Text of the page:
Reasons number 249 and 50 why I'm not a Republican. Republican Senator Chuck Hagel has been chosen to introduce Vice-President-elect Biden at a bipartisan dinner in Washington on the eve of the immaculation. Biden was one of Hagel's closest friends in the Senate. "Bipartisan dinners also held that night honoring McCain and Colin Powell. Lindsey Graham of South Carolina will introduce McCain at a dinner." So all these Republicans are being honored on the night before Obama is immaculately inaugurated, as though they're part of the Obama administration. Our presidential candidate is being honored. I can understand liberals honoring their losers, but I just...

So, the guy who proudly claims to not be a Republican is telling a guy who has served in multiple Republican administrations -- and spoken at Republican conventions -- that he should quit the party? But, of course, Rush thinks pushing moderates out of the party makes it that much stronger.

Call it Limbaugh's Anti-Powell Doctrine: The enemy may outnumber you -- but still keep removing as many as possible of the free-thinkers on your team until you've achieved ideological purity. Who knows? Maybe Rush will be knighted as the new leader of the Duchy of Free-donia. Call him the Mouth That Roared*.

*Yes, the mixing of metaphors and allusions to fictional literary and cinematic small countries was intentional.

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Tuesday, May 05, 2009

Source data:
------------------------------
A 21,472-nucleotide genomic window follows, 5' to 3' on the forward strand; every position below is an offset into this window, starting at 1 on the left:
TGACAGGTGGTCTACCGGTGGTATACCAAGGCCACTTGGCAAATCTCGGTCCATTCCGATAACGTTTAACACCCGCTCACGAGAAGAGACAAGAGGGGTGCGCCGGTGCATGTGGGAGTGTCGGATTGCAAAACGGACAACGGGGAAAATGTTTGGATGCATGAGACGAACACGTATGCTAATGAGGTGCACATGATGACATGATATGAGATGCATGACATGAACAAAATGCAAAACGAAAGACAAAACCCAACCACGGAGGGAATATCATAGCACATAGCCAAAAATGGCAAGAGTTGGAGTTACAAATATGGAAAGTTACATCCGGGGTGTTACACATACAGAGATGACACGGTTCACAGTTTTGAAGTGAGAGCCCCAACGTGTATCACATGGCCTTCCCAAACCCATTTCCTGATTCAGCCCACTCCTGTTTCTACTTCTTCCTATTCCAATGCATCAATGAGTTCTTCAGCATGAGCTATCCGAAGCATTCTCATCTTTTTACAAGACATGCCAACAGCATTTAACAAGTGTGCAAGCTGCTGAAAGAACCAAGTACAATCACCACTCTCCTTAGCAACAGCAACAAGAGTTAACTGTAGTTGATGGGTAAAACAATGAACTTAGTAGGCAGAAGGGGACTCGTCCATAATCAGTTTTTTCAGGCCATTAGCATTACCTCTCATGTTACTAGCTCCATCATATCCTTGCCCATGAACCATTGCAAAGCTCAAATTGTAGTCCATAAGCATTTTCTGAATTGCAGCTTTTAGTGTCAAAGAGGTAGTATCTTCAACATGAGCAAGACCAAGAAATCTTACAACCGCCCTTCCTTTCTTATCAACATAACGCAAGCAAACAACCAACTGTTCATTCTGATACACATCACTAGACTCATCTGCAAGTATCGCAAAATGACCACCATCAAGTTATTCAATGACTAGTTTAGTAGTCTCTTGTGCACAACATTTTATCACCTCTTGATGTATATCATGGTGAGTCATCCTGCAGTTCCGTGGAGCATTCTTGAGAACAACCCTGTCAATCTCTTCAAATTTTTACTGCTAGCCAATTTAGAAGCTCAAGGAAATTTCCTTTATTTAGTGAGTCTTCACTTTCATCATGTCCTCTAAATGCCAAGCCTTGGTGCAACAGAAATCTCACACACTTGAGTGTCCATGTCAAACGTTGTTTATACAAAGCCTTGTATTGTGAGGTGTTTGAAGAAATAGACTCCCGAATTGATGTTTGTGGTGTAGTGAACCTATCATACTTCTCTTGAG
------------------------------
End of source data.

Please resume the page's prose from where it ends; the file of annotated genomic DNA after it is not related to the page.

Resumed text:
The Dumma Bubba

It wasn't supposed to be quite this way. Yeah, John Edwards was idealized by many Democrats as "the next Bill Clinton." By that, they meant that he was the good-looking, smooth-talking Southern moderate that would follow Clinton's path to the White House.

He shared the former presidenet's modest background: The son of a mill-worker, as Edwards would always remind voters, became a ridiculously successful trial lawyer, by managing to click with jurors. Eventually, his success led him to winning a U.S. Senate seat in 1998.

Instead of going for re-election, Edwards decided to make a presidential run in 2004. He finished a distant second to John Kerry, but still managed to get the number two slot on the presidential ticket. In an ideal world, he would have been well-positioned to be a leading candidate for 2008. That didn't happen -- partly because of the historic efforts of Hillary Rodham Clinton and a guy named Barack Obama.

Yet, even with that, things couldn't have gone more disastrously wrong. Instead of the White House, Edwards' career has ended up in a Bizarro World version of the Clinton Story. Unlike Bill, this good-looking, smooth-talking Southerner got caught having an affair BEFORE he became president. Worse, there's an illegitimate child (which he denies -- though no one believes him). Worse, he has a wife sick with cancer (though he claims the affair happened when the illness was in remission) -- making him look like a sleazeball and a cad.

Oh, and wife Elizabeth just released a tell-all, what-it's-like-being-the-aggrieved-wife-of-a-cheating-jerk biography. Could it possibly get any worse for John Edwards?

Well, yeah, it could and it has: Like Clinton, the affair of the heart (or other parts of the anatomy) is now headed for the criminal courts: The U.S. Attorney in his native North Carolina has announced an investigation into whether campaign funds were used to keep his affair with Rielle Hunter secret.

Which makes this entire affair a tragic farce. From Edwards' side, it is farce that couldn't happen to a non-nicer guy. There's a certain sense ofschadenfreude that envelops this. He was such the insufferable pretty boy that -- were this a Greek play -- it would be said that the gods needed to punish him for his vanity. But, in the real world in which we all live, one wonders how this saga can end in any good way.